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Freedom Movement Plans Reunion at Parliament Hill 2 Years After Emergencies Act Invocation

Many people who participated in the Freedom Convoy will return to Parliament Hill for a reunion on Feb. 17, two years after the federal government invoked the Emergencies Act in response to the trucker protest.

“This weekend, we’re planning a commemoration, is probably the best way to put it. We didn’t choose the weekend and the date by accident; this is the time that the Emergencies Act was invoked,” Chris Dacey, one of the organizers, told reporters on Parliament Hill on Feb. 16.

“So we’re going to remember that, we’re going to get together and network, and we’ve got some fun stuff planned as well.”

Mr. Dacey said the event is set to begin at 11:00 a.m., followed by speeches at noon. He said a march is also planned for 2:00 p.m., but organizers are still planning the exact route alongside the Ottawa Police Service.

Mr. Dacey said he was not aware of any vehicles set to join the event, except for a group of people driving to Ottawa to drop off donations at the Capital City Bikers’ Church in Vanier before coming to Parliament Hill.

In a statement to The Epoch Times, the Ottawa Police Service said it was aware of the upcoming event and was “preparing accordingly” by consulting with city, provincial, and federal partners. They said an operational plan is also in place to ensure that no vehicle-based protests happen in the downtown core, which may result in temporary road closures.

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Following Major Court Victory

The event comes a few weeks after a major victory for Freedom Convoy protestors. Federal Court Justice Richard Mosley ruled that the Liberal government’s use of the Emergencies Act did “not bear the hallmarks of reasonableness—justification, transparency, and intelligibility—and was not justified in relation to the relevant factual and legal constraints that were required to be taken into consideration.”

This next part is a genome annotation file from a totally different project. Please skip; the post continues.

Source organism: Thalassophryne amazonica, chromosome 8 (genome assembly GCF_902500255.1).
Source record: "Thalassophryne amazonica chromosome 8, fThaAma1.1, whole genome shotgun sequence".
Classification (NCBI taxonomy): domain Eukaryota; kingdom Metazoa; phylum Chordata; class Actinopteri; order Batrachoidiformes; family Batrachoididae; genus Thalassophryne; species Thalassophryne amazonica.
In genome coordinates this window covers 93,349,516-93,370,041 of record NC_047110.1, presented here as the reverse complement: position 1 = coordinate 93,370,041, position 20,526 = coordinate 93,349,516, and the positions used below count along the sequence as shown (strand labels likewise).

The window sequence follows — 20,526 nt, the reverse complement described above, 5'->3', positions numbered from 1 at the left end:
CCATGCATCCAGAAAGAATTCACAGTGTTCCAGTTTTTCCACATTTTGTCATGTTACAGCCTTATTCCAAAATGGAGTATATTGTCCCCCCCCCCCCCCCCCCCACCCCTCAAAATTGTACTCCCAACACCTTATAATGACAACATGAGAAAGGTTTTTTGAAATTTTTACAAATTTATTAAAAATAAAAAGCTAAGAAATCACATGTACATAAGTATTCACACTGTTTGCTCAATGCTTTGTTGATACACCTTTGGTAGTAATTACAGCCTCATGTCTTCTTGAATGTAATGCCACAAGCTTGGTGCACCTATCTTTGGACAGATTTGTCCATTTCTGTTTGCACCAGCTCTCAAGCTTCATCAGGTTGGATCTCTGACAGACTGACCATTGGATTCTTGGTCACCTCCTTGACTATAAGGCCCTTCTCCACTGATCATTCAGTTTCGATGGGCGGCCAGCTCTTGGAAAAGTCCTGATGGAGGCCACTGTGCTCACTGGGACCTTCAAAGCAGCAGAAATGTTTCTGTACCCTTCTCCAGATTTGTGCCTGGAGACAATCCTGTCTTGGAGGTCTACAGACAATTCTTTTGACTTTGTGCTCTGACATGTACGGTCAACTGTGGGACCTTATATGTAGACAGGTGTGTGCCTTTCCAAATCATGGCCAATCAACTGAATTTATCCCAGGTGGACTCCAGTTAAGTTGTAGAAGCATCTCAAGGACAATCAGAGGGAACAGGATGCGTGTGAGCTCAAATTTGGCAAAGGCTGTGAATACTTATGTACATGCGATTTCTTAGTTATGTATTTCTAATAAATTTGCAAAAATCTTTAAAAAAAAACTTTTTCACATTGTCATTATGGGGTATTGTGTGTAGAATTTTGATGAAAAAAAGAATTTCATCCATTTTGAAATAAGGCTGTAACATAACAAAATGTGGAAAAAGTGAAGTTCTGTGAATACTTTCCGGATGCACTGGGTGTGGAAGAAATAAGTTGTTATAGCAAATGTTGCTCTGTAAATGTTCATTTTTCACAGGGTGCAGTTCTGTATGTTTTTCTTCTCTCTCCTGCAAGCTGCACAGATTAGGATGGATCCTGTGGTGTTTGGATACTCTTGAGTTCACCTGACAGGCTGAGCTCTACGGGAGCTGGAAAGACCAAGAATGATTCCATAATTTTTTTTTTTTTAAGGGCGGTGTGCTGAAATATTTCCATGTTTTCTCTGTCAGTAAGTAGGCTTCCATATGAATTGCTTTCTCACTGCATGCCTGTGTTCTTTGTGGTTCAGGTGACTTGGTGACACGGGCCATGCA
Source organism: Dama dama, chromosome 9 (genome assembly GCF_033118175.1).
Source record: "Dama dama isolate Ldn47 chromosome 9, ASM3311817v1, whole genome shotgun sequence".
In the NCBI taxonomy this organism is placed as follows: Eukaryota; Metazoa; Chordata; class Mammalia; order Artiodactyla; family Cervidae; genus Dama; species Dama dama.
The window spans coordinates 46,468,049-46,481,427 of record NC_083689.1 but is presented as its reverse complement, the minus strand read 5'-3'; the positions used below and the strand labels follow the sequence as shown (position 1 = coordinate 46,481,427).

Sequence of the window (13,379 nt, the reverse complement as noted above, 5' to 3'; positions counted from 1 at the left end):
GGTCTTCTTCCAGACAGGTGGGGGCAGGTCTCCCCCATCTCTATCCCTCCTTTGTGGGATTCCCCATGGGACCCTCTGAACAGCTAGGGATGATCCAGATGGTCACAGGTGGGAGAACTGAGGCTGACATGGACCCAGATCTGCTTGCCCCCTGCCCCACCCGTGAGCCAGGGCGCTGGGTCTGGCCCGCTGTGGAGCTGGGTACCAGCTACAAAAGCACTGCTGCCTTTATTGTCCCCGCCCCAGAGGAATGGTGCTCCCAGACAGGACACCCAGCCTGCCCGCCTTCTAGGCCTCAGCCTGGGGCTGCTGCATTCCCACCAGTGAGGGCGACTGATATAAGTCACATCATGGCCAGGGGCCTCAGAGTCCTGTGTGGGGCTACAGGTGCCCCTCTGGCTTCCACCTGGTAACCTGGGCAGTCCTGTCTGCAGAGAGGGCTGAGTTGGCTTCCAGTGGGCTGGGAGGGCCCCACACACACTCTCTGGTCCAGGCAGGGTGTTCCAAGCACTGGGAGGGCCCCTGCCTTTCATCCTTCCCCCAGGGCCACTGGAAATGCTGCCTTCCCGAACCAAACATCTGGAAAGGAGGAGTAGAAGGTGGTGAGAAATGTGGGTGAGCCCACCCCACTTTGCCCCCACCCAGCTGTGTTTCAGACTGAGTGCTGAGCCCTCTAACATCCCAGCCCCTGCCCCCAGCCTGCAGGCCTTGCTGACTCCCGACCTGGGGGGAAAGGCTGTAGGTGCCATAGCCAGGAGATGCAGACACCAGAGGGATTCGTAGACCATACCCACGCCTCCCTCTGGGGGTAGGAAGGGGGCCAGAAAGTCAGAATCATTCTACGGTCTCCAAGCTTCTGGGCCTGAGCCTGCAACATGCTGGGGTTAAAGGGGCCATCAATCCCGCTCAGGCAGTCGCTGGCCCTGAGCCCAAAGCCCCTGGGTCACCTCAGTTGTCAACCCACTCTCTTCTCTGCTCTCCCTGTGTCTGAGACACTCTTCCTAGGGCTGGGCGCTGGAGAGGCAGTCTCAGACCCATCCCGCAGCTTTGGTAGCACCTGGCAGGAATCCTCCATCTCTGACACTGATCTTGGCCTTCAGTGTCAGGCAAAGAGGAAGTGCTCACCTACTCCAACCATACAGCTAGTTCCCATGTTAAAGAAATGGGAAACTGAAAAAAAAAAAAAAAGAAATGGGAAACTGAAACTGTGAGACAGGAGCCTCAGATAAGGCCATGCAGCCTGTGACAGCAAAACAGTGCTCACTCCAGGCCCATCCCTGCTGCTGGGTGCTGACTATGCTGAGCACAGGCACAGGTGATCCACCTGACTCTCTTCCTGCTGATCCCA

The justice found that the invocation of the act infringed the Charter of Rights and Freedoms
Section 2(b), which deals with “freedom of thought, belief, opinion, and expression,” and
Section 8, which deals with the “right to be secure against unreasonable search seizure.” The freezing of protesters’ bank accounts was also not “minimally impairing,” Justice Mosley said, as the directive was overly broad and there were “less impairing options available.”

Deputy Prime Minister Chrystia Freeland said the Liberal government would appeal the judge’s decision, claiming that their decision to invoke the act was done following “careful deliberation” and was “the necessary thing to do.”

Emboldened by the court ruling, the original organizers of the Freedom Convoy filed a
$2 million lawsuit on Feb. 13 against the federal government for violating their Charter rights when invoking the Emergencies Act. On Feb. 14, a total of 20 people who had their bank accounts frozen due to the Act also
filed a tort lawsuit against federal ministers and financial institutions behind the decision.

Similar Events Held in the Past

The upcoming event is one of several similar protests that have been held since the original 2022 Freedom Convoy, which was started in response to a COVID-19 vaccination mandate and other pandemic restrictions and culminated in vehicles converging in the nation’s capital.

That protest came to an end on the weekend of Feb. 16, after the federal government invoked the Emergencies Act for the first time in Canadian history, giving law enforcement expanded powers to arrest demonstrators and freeze the bank accounts of some protesters. Police officers pushed the demonstrators out of the downtown core in a sophisticated operation that saw nearly 200 people arrested and 76 vehicles towed.

Groups associated with the original Freedom Convoy have since held other events in Ottawa, such as the “Rolling Thunder” biker rally in April 2022 and August 2023, a march alongside Canadian Armed Forces veteran James Topp in June 2022, and a rally in solidarity with Dutch farmers in July 2022.

To avoid a repeat of the Freedom Convoy, which saw vehicles occupy the downtown core and disrupt some residents for three weeks, Ottawa police have set up “vehicular exclusion zones” in response to several of the events. Such measures have not always been successful, with convoys of vehicles managing to sneak downtown during a march held the day before the Rolling Thunder rally, and during the Dutch Farmers’ protest.

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